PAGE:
The advent of the COVID-19 pandemic created a deep divide between businesses and consumers. This brought a sense of urgency for businesses to adopt digital technology to fill the gap and opened unexplored vistas of growth and many of them, including small and medium businesses, started exploring new ways to optimise business processes and engage a higher number of vendors and customers. It is this new market scenario which led to a significant increase in the participation of MSMEs in online selling, social commerce, and cross-border trade.
According to a recent survey, 9 in 10 MSMEs say cross-border trade is a key area for business growth, and 2 out of 3 MSMEs use social media today as a sales channel. This change in approach by MSMEs has significantly contributed to the increase in international trade volumes as the world recovers from the economic downfall of the COVID-19 pandemic.
Despite the immense potential that cross-border trade holds, small and medium business owners contributing to India’s growth story have been struggling. They are not sufficiently armoured to handle the disproportionate number of obstacles, when it comes to seamlessly integrating technology into their current workflows and reaping the benefits of cross-border trade. Challenges hinder the growth graph, and it is high right time that we acknowledge those.
Where do the challenges lie?
As per PayPal’s MSME Digital Readiness Survey, MSMEs are citing challenges related to high costs, exchange-related issues and concerns around fraud while doing business across borders. While many of them are now increasing their reliance on tech to solve these problems, new roadblocks are cropping up due to the lack of an existing structure.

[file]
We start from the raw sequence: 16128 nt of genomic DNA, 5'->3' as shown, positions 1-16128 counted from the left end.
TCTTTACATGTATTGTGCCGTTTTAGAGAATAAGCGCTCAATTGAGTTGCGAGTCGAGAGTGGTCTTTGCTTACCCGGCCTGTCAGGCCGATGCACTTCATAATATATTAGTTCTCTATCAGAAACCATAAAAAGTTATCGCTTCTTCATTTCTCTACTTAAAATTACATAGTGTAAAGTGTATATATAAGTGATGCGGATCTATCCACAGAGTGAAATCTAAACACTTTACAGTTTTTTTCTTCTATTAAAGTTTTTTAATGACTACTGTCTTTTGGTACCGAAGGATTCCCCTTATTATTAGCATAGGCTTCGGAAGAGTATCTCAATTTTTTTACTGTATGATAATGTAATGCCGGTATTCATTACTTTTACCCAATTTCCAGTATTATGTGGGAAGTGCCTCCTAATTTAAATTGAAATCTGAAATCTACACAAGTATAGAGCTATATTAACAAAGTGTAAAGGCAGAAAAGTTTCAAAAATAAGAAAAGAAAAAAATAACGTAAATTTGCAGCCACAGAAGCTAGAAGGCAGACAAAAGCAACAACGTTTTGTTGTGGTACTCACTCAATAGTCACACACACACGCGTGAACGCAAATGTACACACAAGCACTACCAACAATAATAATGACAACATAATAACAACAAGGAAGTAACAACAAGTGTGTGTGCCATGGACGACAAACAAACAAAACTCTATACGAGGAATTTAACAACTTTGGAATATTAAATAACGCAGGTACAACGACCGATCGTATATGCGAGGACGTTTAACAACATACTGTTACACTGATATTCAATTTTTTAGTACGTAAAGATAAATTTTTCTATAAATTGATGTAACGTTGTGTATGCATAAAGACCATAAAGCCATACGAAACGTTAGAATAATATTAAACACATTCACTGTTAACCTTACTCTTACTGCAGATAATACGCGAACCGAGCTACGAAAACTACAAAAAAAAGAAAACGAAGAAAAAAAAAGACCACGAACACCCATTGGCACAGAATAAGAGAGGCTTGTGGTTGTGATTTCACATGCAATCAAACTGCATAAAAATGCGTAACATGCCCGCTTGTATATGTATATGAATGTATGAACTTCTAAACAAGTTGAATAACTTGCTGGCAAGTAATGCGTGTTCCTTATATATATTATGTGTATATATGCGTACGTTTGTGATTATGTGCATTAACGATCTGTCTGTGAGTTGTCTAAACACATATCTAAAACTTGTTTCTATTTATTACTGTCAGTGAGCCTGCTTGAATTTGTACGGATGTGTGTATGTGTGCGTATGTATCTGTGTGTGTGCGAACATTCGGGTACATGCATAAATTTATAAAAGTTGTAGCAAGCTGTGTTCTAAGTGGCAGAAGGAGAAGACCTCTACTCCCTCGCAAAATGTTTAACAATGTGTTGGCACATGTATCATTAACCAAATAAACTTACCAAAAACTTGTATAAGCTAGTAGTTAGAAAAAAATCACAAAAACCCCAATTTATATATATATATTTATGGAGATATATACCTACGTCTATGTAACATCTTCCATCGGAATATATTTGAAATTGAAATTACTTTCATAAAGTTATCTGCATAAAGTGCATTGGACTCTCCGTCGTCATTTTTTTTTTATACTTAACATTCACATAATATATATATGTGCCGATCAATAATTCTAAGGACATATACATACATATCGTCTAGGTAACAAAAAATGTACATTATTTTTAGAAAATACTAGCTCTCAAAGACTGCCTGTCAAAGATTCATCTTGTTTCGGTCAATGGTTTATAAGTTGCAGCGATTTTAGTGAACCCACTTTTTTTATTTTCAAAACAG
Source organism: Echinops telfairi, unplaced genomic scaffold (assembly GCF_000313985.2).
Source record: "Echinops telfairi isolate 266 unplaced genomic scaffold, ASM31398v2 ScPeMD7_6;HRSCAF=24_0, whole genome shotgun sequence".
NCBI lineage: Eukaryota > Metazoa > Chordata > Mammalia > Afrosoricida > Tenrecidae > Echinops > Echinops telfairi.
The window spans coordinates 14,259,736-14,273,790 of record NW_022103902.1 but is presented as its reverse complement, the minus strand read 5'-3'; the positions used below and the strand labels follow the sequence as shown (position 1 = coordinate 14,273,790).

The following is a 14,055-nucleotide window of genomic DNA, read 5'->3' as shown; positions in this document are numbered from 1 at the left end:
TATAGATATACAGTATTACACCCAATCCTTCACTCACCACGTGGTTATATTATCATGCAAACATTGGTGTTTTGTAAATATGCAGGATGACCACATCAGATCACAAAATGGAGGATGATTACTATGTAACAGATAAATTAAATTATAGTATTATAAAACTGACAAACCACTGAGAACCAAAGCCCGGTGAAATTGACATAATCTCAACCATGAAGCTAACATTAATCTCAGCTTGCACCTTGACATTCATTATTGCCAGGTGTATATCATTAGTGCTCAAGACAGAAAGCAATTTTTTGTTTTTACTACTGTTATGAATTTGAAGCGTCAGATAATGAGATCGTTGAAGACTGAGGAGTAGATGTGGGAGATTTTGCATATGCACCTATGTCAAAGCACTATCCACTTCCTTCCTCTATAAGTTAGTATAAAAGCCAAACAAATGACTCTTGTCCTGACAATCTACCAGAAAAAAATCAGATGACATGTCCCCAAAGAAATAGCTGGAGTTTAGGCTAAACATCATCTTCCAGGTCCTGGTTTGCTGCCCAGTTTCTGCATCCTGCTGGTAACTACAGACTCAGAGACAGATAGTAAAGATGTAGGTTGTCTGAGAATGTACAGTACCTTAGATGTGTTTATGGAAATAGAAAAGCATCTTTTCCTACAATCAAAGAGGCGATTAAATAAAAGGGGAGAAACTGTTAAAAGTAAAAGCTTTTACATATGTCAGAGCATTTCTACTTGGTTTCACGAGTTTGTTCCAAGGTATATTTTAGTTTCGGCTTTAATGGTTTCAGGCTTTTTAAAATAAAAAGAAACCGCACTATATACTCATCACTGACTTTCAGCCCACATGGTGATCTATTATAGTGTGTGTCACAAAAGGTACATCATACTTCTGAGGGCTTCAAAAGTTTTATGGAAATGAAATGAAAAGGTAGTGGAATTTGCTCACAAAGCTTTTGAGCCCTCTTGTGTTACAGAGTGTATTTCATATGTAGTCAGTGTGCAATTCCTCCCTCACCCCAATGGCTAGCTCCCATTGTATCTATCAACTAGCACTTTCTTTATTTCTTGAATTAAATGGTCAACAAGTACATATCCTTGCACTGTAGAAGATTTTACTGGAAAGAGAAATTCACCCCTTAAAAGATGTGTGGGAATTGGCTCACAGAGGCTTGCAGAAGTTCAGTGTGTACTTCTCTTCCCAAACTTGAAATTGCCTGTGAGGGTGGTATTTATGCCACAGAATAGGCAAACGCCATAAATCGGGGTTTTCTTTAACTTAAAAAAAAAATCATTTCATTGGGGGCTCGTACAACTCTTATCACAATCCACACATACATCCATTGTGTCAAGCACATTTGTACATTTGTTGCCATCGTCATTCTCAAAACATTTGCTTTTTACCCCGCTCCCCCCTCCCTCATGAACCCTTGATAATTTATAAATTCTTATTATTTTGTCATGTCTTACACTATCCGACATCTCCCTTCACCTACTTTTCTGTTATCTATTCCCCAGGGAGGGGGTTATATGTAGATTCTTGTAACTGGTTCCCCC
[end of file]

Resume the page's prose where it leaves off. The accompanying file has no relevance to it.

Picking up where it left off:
For example, Mahavir Jain, a small-time exporter, had to make umpteen visits to his bank every time he had to send a shipment abroad. There were forms to be filled up, fees to be paid, LoC to be issued, foreign exchange rates to be negotiated and finalised, et al. It seemed as if he was spending more time and energy completing the paperwork than closing the export deal. The tale of small business owners like Mahavir is one of many. Let’s look at some of the key challenges that they are facing today.
Challenge I: Complex processes and increased dependencies
The OECD report on SME participation in a globally integrated economy mentions complexity in trade and cost of trade as the most significant constraints for SMEs to participate in the global value chain. Distributors and aggregators rely on intermediaries due to a lack of reliable discovery options. Even when they connect with retailers directly, they depend on middlemen to sell more than 50% of their products and fill the gap as demand from established importers/buyers fluctuates. This gap has prevented online trade from accelerating – leaving both buyers and sellers dependent on intermediaries.
Challenge II: Informal supply-chain
Traditional cross-border supply chains in most segments such as food and agriculture, retail, manufacturing, homecare, fashion, and more are broken and fragmented. In fact, MSMEs looking to sell overseas have been unable to acquire customers and manage various end-to-end operations, such as logistics, quality checks, payments, and more, which has resulted in an unreliable supply chain. This obstruction to set up a system which is dependable and consistent has been a prominent setback for MSMEs to participate in cross-border trade.
Challenge III: Tenuous business relations
Another challenge that is impeding SMEs from directly participating in this trade is the trust deficit between parties. A lack of secure and reliable relationships exacerbates the difficulties in processes of navigating international transactions, quality verifications, tackling country-specific government regulations and procuring finance (credit & escrow facilities). These roadblocks can often become barriers for MSMEs looking to enter the markets.
The misfortune is that these challenges are occurring in a landscape where an increasing number of small to medium business owners are invested in expanding their business online. According to the MSME Digital Readiness Survey, 29% of MSMEs believe the business environment in India has improved for online sales, and 31% believe the cross-border prospect is good.